The Easter Egger can have a wide range of characteristics. They can have any comb, but the most frequent are single and pea (depends on their parents).
Ear lobes can be any colour but are most commonly red or white, and some birds have ear tufts. Both sexes have red wattles that are tiny.
Their facial features can include all, some, or no muffs and/or beards, giving them a chipmunk-like appearance.
They normally have a tail, however, some birds may be rumpless due to Araucana genes.
The shanks can be any colour, from yellow to slate blue/green, and the legs are usually clean. The foot has four toes and, like the shanks, the footpad can be any colour.
It’s impossible to give an Easter Egger a “genuine” colouring. Their feathers come in a variety of colours, designs, and splashes. It depends on the parent birds’ plumage and which of those colours becomes dominant genetically.
They’re little for a chicken, with the male weighing around 5 pounds and the female at 4 pounds.
There is no defined standard for the Easter Egger because it is a hybrid.
Why Do Easter Eggers Lay Blue Eggs?
Scientists didn’t figure out why certain chickens lay blue eggs until 2013 when the chicken genome was mapped out.
Certain breeds (Araucana, Dongxiang, and Lushi) were found to be contaminated with a retrovirus that had incorporated itself into the DNA of the chicken.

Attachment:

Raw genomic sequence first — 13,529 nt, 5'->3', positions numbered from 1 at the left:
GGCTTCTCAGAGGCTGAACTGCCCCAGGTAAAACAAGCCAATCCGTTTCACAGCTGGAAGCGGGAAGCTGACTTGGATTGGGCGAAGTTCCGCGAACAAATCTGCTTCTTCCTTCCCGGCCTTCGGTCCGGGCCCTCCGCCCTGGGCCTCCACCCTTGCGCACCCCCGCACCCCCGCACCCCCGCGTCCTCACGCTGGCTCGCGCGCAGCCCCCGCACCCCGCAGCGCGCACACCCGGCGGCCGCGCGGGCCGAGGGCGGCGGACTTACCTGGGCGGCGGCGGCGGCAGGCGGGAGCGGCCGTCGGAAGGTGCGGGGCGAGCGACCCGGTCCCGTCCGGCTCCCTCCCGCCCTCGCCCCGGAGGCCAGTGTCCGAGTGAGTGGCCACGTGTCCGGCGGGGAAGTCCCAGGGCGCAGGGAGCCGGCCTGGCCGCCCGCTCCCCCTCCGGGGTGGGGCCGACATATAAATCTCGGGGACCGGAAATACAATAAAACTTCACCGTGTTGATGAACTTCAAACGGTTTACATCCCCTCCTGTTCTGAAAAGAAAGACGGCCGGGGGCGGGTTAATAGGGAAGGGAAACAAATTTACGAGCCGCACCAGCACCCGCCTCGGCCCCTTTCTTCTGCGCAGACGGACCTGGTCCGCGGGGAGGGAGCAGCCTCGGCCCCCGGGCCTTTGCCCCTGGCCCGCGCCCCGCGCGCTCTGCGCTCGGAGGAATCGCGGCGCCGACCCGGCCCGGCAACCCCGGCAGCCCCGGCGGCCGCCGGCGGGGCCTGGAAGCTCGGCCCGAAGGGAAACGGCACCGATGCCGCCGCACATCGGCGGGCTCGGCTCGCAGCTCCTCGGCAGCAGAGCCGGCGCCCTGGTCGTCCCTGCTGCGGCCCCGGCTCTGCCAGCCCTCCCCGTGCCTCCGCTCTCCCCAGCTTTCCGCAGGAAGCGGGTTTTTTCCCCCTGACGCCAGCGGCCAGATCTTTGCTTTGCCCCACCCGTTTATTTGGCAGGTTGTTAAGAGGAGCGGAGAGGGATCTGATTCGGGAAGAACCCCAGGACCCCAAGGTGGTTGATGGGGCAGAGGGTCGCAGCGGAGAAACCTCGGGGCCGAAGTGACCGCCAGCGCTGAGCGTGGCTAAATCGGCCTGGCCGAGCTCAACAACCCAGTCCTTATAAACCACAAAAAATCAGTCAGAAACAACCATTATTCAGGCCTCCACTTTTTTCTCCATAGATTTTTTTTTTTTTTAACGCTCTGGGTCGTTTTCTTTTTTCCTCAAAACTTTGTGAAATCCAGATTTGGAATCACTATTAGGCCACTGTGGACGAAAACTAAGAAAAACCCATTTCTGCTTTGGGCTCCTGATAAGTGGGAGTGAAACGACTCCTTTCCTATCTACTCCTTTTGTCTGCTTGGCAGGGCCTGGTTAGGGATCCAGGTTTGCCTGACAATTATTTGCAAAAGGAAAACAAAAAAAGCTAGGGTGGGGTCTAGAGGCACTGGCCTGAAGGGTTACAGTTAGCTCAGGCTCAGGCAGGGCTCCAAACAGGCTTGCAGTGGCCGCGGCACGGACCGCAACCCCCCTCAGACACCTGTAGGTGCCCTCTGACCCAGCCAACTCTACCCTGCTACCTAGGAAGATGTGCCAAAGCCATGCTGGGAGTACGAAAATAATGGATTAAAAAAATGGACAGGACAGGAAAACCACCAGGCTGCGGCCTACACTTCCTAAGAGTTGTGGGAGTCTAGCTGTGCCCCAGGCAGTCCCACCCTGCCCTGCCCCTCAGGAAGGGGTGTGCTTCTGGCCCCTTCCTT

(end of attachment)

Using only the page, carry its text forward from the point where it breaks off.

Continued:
The oocyan gene is responsible for the egg’s blue colour, and the pigment that colours the egg is generated from oocyanin, a liver pigment.
The main distinction between coloured and blue eggs is that the blue colour runs all the way through the shell, blue on both the interior and outside. When a ‘dye’ called protoporphyrin is placed onto the shell, it results in brown or coloured eggs.
That’s why cleaning a brown egg thoroughly can occasionally remove the pigment!
They have a cheerful, outgoing disposition that best describes them. They are pleasant, inquisitive, and gentle. Eggers aren’t bullies, but they can be picked on by more aggressive kinds, so keep an eye on them while they’re with other birds.
They’d work best with non-aggressive, easygoing fish like Salmon Faverolles or Cochins.
Easter Eggers are not shy, and they frequently approach humans in search of treats or lap time. They get along well with children, and the children appreciate them for their charm and colourful eggs.
Egg Laying and Broodiness
They are good layers, laying 4 big eggs each week (about 200 per year).